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Charlotte Amalie
Thursday, June 20, 2024
HomeNewsArchivesSource Manager's Journal: The Manager and the 'Difficult Person'

Source Manager's Journal: The Manager and the 'Difficult Person'

In one of Jamaica Kincaid's short stories, a young woman keeps asking the same question about her annoying boss "How does a person get to be that way?" Many bosses ask the same question about some of their staff members, if they can get beyond the more immediate question, which is what am I going to do about this person before they drive me over the edge? The Harvard Business Review recently reported that most people would rather work with a marginally capable nice person than a highly effective jerk. Who wouldn't?
I do a lot of planning with organizations. In recent years, I have identified an interesting progression. When leaders and managers make a laundry list of problems that impede their effectiveness, "difficult people" typically appear somewhere in the middle of the unranked items. Then the group ranks them in order of importance, that is: what keeps you awake at night? At this point, the difficult person invariably moves way up the list. Then you ask the question, "What happens to the organization because of this problem or person?", and the issue almost always shoots to somewhere near the top.
This upward progression is almost always a surprise to the management group, at least until they begin a discussion of the impact of the truly difficult person. The reason for this unwarranted surprise is that, like many things in life, people have gotten accustomed to behaviors that range from outside the norm to outrageous. I have had leaders ask me to observe executive management meetings to assess team interactions as well as individual behaviors. On at least three occasions I have said to the leader, step outside yourself and put yourself in the consultant's place. Here is the behavior that I just observed; what would you think? In all three instances, they said that they would immediately fire the person or they would send them to employee assistance for help. Humans get used to a lot of things that we should not get used to.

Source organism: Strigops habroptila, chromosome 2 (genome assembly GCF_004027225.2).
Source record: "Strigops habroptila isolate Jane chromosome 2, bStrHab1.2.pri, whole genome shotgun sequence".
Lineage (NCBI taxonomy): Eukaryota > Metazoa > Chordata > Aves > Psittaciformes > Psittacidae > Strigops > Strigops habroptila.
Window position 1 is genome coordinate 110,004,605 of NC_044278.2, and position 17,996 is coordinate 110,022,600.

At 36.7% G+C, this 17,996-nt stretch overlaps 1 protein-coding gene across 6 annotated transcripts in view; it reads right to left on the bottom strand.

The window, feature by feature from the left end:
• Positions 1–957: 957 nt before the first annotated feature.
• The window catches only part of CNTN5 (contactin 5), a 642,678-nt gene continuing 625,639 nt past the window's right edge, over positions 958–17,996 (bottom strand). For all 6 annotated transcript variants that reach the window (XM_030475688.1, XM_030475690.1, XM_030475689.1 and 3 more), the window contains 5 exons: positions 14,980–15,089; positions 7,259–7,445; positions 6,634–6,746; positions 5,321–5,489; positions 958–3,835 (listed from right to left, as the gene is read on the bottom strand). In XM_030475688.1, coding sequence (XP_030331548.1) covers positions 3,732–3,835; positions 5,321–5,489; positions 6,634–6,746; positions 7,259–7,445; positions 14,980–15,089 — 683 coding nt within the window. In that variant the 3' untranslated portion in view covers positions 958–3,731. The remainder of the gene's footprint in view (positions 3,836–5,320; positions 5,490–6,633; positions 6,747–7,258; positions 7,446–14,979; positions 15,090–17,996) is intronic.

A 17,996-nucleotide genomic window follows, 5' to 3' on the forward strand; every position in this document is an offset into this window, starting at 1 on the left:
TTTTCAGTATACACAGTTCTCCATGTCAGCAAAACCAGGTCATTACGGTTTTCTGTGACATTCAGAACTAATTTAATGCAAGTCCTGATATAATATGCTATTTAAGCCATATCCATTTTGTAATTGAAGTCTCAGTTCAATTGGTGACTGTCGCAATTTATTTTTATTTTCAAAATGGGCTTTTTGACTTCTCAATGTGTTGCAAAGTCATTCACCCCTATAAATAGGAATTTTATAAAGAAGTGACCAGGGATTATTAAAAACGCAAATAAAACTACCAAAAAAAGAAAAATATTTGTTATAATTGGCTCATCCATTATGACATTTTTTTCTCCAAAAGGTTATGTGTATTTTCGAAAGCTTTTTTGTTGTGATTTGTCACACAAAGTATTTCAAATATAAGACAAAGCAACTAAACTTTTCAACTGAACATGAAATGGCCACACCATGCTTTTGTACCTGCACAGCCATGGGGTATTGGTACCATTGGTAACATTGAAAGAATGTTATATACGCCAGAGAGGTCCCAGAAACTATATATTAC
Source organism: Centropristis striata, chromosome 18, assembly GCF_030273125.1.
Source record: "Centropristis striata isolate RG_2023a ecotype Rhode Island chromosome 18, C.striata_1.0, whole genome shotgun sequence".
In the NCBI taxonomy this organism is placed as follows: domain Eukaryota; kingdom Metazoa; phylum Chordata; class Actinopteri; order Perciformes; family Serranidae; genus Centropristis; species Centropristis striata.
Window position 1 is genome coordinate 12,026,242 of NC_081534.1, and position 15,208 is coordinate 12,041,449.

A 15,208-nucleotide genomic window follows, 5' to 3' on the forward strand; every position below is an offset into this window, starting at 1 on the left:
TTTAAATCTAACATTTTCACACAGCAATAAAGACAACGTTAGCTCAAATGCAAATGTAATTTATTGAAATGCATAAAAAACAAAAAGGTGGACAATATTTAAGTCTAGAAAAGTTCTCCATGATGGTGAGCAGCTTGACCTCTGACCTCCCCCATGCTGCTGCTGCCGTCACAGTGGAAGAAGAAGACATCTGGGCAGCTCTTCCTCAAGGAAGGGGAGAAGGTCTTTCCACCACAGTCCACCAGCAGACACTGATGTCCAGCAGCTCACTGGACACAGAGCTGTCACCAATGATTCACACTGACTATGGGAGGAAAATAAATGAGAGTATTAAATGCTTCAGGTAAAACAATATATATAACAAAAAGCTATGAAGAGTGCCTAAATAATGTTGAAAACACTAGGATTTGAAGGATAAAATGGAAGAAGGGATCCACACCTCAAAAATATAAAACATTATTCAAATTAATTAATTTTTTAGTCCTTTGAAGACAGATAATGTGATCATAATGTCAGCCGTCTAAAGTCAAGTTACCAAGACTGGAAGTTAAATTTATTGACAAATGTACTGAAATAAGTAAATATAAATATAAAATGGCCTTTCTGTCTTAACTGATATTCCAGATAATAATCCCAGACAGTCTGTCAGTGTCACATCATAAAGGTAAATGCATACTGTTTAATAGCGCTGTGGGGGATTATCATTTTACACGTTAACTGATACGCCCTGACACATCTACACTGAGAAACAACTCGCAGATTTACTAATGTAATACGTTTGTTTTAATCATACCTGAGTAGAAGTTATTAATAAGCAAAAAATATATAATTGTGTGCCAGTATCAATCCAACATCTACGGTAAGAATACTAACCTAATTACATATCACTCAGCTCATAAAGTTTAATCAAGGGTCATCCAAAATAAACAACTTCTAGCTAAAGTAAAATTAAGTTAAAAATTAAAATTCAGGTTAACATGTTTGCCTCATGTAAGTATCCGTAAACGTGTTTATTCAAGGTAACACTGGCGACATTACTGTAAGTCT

Unacceptable behaviors occur on a continuum that runs from the merely annoying to the organizationally toxic. There are few bright lines of division between the annoying and the destructive, which is part of what makes dealing with the difficult person so difficult. Most of us try to avoid conflicts, and conflict avoidance is the mother's milk of truly destructive people. It is often what gives them their edge. Each new day without a challenge means that whatever they are doing has just received additional tacit approval and become more difficult to confront. A basic rule in dealing with difficult people: hard today, harder tomorrow.
In thinking about what to do, what tools to use, let's start with two assumptions: Assumption one is that there are almost always different choices in dealing with these problems. Doing nothing is one of those choices, often the easiest. Assumption two is that doing nothing is almost always a bad choice, one that is personally and organizationally costly.
Difficult people fall into categories that reflect the behaviors that make managing them so difficult and frustrating. Here is a list of the behaviors that are most often cited by managers:
Passive aggression, fault finding, complaining, whining: These are among the most destructive behaviors in any organization. They derail execution of changes, demoralize staff, contribute to cultures that are negative and undermine effective leadership and management. They are often slippery and difficult to deal with.
Bullying: The bully gets his or her way by undermining and diminishing others and has a toxic effect on the organization's culture.